Leukoderma / Vitiligo Treatment

Leukoderma / Vitiligo Treatment Treatment By

Dr Nikunja Kumar Dash

MBBS, MD.(SKIN & VD). 14 years experience overall as Dermatologist , Venereologist & Leprologist.

Leukoderma / Vitiligo Treatment


Vitiligo causes your skin to lose color or pigmentation. Smooth white or light areas called macules or patches appear on your skin. It generally starts on your hands, forearms, feet and face. Globally, about 1% of the population has vitiligo. Treatment isn’t necessary, but it’s available if you don’t like the changes to your skin tone.

What is vitiligo?

Vitiligo (pronounced “vit-il-EYE-go”) is a skin condition that causes your skin to lose its color or pigment. This causes your skin to appear lighter than your natural skin tone or turn white. Areas of your skin that lose their pigment are called macules if they’re less than 1 centimeter wide, or patches if they’re larger than 1 centimeter. If you have vitiligo on a part of your body that has hair, your hair may turn white or silver.

The condition occurs when your body’s immune system destroys melanocytes. Melanocytes are skin cells that produce melanin, the chemical that gives skin its color, or pigmentation.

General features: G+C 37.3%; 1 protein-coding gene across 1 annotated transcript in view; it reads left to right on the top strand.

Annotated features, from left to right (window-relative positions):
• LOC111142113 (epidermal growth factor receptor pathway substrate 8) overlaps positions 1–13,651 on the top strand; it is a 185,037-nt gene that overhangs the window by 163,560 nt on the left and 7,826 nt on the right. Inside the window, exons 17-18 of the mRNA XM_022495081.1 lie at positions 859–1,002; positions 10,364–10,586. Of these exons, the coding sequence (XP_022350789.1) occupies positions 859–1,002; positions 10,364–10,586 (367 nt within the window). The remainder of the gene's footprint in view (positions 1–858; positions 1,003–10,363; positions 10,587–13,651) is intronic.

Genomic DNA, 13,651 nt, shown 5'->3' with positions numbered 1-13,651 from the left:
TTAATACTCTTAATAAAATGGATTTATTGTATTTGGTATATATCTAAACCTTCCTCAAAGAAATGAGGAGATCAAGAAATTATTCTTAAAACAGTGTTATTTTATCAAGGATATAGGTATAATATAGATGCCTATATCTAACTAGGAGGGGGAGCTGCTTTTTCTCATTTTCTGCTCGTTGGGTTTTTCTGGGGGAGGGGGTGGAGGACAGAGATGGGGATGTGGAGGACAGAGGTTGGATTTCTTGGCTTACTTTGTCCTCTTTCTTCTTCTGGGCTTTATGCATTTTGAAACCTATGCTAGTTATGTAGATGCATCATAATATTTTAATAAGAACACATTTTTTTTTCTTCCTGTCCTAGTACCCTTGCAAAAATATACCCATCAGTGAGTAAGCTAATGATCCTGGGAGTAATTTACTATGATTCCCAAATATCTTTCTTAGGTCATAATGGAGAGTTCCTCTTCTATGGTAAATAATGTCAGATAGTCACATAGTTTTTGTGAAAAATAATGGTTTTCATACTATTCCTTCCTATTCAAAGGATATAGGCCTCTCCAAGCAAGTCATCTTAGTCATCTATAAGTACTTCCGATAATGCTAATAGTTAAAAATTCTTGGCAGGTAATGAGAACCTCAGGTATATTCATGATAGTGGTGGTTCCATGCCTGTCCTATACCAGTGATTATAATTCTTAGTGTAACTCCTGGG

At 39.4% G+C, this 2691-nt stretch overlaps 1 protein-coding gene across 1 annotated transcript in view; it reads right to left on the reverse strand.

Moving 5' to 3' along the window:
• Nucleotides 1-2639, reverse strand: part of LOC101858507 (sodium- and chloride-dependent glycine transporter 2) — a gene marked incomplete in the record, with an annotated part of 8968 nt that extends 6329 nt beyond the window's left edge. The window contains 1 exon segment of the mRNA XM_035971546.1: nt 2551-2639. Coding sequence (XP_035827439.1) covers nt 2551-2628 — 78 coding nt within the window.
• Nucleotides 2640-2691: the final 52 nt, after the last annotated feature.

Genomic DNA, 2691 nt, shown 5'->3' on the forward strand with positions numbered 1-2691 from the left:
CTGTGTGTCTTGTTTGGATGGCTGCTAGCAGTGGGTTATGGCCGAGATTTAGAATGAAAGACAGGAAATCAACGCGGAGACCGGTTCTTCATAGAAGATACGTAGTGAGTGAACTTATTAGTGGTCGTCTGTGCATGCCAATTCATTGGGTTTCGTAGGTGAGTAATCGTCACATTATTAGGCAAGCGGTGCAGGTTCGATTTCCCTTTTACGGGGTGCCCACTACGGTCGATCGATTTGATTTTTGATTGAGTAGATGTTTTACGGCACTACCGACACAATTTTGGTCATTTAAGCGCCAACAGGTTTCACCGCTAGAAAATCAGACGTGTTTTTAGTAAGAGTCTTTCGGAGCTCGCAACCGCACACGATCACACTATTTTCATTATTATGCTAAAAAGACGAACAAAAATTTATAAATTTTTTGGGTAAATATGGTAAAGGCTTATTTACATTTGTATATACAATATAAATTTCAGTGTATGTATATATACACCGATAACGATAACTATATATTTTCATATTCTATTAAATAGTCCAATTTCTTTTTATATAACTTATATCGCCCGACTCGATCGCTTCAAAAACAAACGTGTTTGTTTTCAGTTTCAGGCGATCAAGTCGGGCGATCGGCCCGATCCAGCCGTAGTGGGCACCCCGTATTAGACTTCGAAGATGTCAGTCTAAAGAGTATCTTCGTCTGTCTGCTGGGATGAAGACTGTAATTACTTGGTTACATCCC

Does vitiligo cause complications?

Although vitiligo is mainly a cosmetic condition, vitiligo may cause:

- Sensitive skin: Macules and patches lack melanocytes, so your skin can be more sensitive to sunlight than the rest of your skin. This can cause your skin to quickly burn instead of tanning.

- Eye abnormalities: People with vitiligo may have some abnormalities in their retinas (the inner layer of your eye that contains light-sensitive cells) and some variation of color in their irises (the colored part of your eye). In some cases, there’s inflammation of the retina or iris, but vision usually isn’t affected.

- Predisposition to autoimmune conditions: People with vitiligo may be more likely to get other autoimmune conditions that affect how their body’s immune system functions. Common autoimmune conditions include hypothyroidism, diabetes and anemia.

- Emotional challenges: People with vitiligo may feel embarrassed about the way their skin looks. Some people diagnosed with vitiligo develop low self-esteem. This could cause anxiety or depression and make someone want to isolate themselves or avoid social situations. If this happens, you should talk to your healthcare provider, a mental health professional or your family and friends.